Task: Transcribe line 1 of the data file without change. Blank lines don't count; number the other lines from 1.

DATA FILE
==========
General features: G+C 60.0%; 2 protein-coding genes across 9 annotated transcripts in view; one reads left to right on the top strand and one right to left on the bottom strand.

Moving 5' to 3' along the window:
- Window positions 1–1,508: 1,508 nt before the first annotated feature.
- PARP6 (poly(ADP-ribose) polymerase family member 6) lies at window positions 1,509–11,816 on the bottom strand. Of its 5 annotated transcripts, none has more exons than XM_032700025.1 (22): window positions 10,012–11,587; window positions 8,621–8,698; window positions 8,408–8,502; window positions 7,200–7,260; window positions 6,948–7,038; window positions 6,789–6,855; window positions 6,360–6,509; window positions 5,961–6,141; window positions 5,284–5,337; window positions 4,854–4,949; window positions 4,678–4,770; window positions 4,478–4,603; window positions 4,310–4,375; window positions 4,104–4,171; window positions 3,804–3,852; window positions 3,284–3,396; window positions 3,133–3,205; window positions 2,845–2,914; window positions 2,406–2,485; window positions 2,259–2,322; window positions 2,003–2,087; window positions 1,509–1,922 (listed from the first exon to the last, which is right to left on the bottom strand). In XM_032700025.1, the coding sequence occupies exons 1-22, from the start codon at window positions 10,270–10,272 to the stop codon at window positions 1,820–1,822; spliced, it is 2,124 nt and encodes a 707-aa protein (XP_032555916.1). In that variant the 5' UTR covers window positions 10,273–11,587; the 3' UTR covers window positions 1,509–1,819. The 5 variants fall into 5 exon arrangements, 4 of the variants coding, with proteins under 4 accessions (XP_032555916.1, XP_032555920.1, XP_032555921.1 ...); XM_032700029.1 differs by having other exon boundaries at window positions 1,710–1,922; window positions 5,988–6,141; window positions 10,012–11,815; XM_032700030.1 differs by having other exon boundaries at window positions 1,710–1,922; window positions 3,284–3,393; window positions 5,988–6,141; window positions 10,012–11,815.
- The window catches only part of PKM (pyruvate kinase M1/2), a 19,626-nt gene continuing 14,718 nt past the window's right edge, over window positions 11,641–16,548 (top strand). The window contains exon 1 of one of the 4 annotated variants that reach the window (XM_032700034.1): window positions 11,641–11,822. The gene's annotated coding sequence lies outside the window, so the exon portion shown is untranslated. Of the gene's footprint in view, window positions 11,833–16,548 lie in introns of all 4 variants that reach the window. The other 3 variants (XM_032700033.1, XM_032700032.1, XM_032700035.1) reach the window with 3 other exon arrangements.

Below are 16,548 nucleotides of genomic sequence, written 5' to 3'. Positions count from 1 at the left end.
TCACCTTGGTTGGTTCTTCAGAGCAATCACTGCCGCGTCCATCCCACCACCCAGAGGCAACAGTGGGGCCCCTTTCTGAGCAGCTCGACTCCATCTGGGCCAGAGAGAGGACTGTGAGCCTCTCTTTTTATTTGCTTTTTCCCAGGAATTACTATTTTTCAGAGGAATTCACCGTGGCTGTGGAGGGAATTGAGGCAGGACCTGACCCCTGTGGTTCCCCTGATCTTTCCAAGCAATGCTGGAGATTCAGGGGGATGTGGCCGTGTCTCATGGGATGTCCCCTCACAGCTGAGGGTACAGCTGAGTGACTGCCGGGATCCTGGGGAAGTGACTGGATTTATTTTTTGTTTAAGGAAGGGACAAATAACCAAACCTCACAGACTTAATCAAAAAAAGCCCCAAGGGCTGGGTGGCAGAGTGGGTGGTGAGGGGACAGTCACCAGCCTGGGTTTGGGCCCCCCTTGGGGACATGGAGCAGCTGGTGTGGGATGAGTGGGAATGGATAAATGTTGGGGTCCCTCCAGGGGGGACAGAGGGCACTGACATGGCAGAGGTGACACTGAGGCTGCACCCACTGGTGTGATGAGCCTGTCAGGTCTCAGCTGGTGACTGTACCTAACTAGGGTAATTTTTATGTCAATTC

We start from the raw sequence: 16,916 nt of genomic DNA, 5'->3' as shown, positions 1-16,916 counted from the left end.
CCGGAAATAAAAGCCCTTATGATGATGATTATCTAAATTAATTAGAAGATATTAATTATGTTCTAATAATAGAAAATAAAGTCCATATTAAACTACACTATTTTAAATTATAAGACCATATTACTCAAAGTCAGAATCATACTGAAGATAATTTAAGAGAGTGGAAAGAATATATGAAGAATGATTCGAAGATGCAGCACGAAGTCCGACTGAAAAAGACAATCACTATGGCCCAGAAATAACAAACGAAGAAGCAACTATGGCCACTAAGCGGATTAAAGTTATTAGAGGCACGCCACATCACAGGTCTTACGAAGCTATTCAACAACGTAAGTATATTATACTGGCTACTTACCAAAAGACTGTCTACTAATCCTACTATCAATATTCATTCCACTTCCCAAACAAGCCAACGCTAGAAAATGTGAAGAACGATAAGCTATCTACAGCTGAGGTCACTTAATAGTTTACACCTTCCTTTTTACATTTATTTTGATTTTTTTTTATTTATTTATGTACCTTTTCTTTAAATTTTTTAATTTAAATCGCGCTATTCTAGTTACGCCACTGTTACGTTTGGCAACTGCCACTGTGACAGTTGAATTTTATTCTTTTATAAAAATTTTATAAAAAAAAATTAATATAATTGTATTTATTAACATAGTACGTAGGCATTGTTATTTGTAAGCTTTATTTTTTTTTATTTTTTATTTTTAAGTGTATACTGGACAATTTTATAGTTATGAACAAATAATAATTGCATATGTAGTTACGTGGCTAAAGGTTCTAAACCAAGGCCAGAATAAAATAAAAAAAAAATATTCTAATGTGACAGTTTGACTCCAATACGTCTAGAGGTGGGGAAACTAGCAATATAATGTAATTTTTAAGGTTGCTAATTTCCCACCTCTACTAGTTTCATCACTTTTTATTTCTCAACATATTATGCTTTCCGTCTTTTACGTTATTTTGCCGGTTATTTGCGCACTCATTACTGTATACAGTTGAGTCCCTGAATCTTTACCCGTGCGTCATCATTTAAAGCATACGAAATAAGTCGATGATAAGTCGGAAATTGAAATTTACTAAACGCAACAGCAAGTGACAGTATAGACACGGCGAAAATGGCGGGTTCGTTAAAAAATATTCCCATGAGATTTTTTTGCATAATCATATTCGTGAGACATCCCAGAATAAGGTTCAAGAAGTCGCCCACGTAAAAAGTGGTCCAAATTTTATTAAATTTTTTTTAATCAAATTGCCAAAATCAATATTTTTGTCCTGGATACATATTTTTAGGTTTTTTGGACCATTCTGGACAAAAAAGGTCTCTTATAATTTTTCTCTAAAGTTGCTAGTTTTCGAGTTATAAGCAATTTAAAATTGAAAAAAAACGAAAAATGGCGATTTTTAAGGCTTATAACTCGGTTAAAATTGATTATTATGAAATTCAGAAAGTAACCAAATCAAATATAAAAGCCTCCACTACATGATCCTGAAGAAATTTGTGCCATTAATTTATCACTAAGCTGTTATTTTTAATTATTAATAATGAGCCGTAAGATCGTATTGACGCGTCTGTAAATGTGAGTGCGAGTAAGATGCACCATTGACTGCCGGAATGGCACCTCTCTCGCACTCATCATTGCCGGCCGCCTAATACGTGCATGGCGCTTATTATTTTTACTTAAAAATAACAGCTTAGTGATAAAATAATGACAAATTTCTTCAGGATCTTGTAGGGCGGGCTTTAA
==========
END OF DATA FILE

General features: G+C 60.0%; 2 protein-coding genes across 9 annotated transcripts in view; one reads left to right on the top strand and one right to left on the bottom strand.